The story of the Jordanian F-104A Starfighters that shot down a Jordanian Hunter which tried to shot down the Alouette III helicopter carrying Jordanian King Hussein

The story of the Jordanian F-104A Starfighters that shot down a Jordanian Hunter which tried to shot down the Alouette III helicopter carrying Jordanian King Hussein

By Tom Cooper
Apr 13 2021
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Ironically, whomever one asks in Jordan, nothing of this has ever happened (even if the name of the Hunter-pilot is known)….

…. The stills in this post from a documentary probably taken around September 1970, and showing a row or Royal Jordanian Air Force’s F-104A Starfighters, and King Hussein II meeting one of his top military commanders in front of an SE.316B Alouette III helicopter, reminded me of an event from around two years later.

The story began on Nov. 28, 1971 when the Black September group assassinated Wasfi Tal in Cairo, and subsequently ran several attacks inside Jordan, and against Israeli and Western citizens and property around the Middle East. However, Black September also led to the resumption of secret, high-level meetings between between King Hussein and Israeli leaders. In complete secrecy, the monarch agreed to make peace — in exchange for US military and economic aid provided with the explanation of ‘preventing Jordan from buying Soviet arms.’

The story of the Jordanian F-104A Starfighters that shot down a Jordanian Hunter which tried to shot down the Alouette III helicopter carrying Jordanian King Hussein

To show him what he could expect, the Pentagon immediately organised a small airlift to Dawson’s Field, in late 1971, which served to replenish Jordanian stocks of ammunition. Furthermore, the US donated four C-119s to the RJAF and provided equipment for a radar station that was constructed at H-5. Much more was to follow in 1972 and after, especially in regard to the RJAF, which received an entirely new support infrastructure constructed and developed by the Americans in the two years that followed. With this, the country that Israel once feared the most on account of its military effectiveness during the war of 1948 and the huge concentration of Palestinian refugees, was henceforth largely out of the business of fighting wars with Israel. Certainly enough, not all the officers of the Jordanian armed forces were in agreement with this development.

On Nov. 9, 1972, 1st Lieutenant Talal Mohammed al-Khatib attacked and almost shot down the Aerospatiale SE.316B Alouette III helicopter carrying King Hussein, while flying a Hunter. The monarch’s pilot managed a relatively ‘soft’ landing, and the King ended up in hospital with bruises and shrapnel injuries. In turn, two Lockheed F-104A Starfighters from No. 9 Squadron RJAF are believed to have intercepted and shot down Khatib’s fighter jet.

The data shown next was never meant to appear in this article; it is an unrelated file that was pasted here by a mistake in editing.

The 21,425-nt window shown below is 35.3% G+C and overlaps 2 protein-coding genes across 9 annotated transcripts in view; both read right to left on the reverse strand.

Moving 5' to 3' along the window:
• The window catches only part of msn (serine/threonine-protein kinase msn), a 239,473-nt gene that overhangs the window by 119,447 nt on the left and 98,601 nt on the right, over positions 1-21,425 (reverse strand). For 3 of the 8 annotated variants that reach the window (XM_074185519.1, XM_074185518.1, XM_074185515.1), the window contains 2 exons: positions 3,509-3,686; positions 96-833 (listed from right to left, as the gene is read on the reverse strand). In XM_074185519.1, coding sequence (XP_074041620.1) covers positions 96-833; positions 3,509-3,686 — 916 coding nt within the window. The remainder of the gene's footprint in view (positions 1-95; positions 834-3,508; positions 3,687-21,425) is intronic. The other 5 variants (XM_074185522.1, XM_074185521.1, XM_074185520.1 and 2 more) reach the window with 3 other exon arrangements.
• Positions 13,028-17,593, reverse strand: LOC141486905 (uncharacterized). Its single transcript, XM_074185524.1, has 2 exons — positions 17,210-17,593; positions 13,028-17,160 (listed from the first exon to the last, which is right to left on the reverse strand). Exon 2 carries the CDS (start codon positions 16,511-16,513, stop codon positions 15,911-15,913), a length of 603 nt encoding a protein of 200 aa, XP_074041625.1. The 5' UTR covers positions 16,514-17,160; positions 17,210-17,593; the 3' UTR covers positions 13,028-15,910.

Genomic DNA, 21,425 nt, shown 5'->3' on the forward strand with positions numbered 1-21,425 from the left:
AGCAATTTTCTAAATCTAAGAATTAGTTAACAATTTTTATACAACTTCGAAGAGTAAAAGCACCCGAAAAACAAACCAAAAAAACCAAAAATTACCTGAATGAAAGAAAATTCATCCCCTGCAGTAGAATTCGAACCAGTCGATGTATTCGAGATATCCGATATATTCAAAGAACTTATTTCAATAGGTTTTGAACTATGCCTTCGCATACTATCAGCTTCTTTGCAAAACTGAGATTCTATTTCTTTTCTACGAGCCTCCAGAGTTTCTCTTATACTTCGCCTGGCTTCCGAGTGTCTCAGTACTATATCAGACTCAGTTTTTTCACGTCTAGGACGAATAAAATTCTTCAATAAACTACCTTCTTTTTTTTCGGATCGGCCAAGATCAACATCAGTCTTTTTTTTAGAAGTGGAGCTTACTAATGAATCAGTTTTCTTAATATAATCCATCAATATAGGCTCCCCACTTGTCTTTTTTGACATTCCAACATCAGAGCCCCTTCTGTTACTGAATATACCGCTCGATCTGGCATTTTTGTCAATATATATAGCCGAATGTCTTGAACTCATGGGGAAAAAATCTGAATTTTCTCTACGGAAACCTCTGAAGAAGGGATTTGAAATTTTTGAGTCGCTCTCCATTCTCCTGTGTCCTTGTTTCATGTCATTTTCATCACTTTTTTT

The story of the Jordanian F-104A Starfighters that shot down a Jordanian Hunter which tried to shot down the Alouette III helicopter carrying Jordanian King Hussein

If truth, this was the sole kill for Jordanian Starfighters ever (the complete story has been told in the book Lebanese Civil War, Volume 1).

Ironically, whomever one asks in Jordan, nothing of this has ever happened (even if the name of the Hunter-pilot is known)…. Also ironic is that it seems somebody told the Jordanians that the nick ‘Starfighter’ is valid for F-104Gs only, and thus they can’t call their F-104As that way….

Lebanese Civil War, Volume 1 is published by Helion & Company and is available to order here.

F-104G Starfighter print
This print is available in multiple sizes from AircraftProfilePrints.com – CLICK HERE TO GET YOURS. F-104G Starfighter Jagdgeschwader 71 (JG 71) “Richthofen”, JA+240, 1965

Photo credit: RuthAS and San Diego Air & Space Museum Archives/René Francillon Photo Archive via Wikipedia


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Tom Cooper

Tom Cooper

Tom Cooper, from Austria, is a military-aviation journalist and historian. Following a career in a worldwide transportation business — in which, during his extensive travels in Europe and the Middle East, he established excellent contacts — he moved into writing. An earlier fascination with post-Second World War military aviation has narrowed to focus on smaller air forces and conflicts, about which he has collected extensive archives of material. Concentrating primarily on air warfare that has previously received scant attention, he specializes in investigative research on little-known African and Arab air forces, as well as the Iranian Air Force. Cooper has published 21 books — including the unique Arab MiGs' series, which examines the deployment and service history of major Arab air forces in conflicts with Israel — as well as over 200 articles on related topics, providing a window into a number of previously unexamined yet fascinating conflicts and relevant developments.

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